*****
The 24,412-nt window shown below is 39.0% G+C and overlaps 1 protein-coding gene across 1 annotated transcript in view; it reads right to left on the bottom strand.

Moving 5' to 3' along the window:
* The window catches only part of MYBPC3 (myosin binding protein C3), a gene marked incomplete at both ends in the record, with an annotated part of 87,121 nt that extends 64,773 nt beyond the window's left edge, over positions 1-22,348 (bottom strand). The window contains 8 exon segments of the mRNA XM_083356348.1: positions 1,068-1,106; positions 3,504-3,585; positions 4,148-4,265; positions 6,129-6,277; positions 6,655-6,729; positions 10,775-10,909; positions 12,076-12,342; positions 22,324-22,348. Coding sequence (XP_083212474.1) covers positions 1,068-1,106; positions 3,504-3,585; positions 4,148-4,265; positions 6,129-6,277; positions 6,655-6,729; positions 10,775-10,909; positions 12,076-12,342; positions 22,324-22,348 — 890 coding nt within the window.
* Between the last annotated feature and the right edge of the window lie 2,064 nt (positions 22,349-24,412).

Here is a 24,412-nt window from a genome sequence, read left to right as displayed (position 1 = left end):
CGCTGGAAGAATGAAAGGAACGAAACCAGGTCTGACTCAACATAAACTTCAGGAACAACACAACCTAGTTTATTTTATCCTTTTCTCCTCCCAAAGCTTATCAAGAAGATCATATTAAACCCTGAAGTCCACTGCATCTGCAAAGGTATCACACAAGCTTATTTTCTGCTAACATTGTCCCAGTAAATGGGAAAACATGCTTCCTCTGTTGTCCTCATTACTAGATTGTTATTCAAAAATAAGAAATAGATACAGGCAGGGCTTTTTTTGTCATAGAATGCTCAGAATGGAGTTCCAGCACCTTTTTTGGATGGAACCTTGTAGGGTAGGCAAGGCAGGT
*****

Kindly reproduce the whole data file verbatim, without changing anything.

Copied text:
The 24,412-nt window shown below is 39.0% G+C and overlaps 1 protein-coding gene across 1 annotated transcript in view; it reads right to left on the bottom strand.

Moving 5' to 3' along the window:
* The window catches only part of MYBPC3 (myosin binding protein C3), a gene marked incomplete at both ends in the record, with an annotated part of 87,121 nt that extends 64,773 nt beyond the window's left edge, over positions 1-22,348 (bottom strand). The window contains 8 exon segments of the mRNA XM_083356348.1: positions 1,068-1,106; positions 3,504-3,585; positions 4,148-4,265; positions 6,129-6,277; positions 6,655-6,729; positions 10,775-10,909; positions 12,076-12,342; positions 22,324-22,348. Coding sequence (XP_083212474.1) covers positions 1,068-1,106; positions 3,504-3,585; positions 4,148-4,265; positions 6,129-6,277; positions 6,655-6,729; positions 10,775-10,909; positions 12,076-12,342; positions 22,324-22,348 — 890 coding nt within the window.
* Between the last annotated feature and the right edge of the window lie 2,064 nt (positions 22,349-24,412).

Here is a 24,412-nt window from a genome sequence, read left to right as displayed (position 1 = left end):
CGCTGGAAGAATGAAAGGAACGAAACCAGGTCTGACTCAACATAAACTTCAGGAACAACACAACCTAGTTTATTTTATCCTTTTCTCCTCCCAAAGCTTATCAAGAAGATCATATTAAACCCTGAAGTCCACTGCATCTGCAAAGGTATCACACAAGCTTATTTTCTGCTAACATTGTCCCAGTAAATGGGAAAACATGCTTCCTCTGTTGTCCTCATTACTAGATTGTTATTCAAAAATAAGAAATAGATACAGGCAGGGCTTTTTTTGTCATAGAATGCTCAGAATGGAGTTCCAGCACCTTTTTTGGATGGAACCTTGTAGGGTAGGCAAGGCAGGT